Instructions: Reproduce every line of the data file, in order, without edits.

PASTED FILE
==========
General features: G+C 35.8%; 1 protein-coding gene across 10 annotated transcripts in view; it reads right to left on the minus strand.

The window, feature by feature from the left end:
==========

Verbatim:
General features: G+C 35.8%; 1 protein-coding gene across 10 annotated transcripts in view; it reads right to left on the minus strand.

The window, feature by feature from the left end: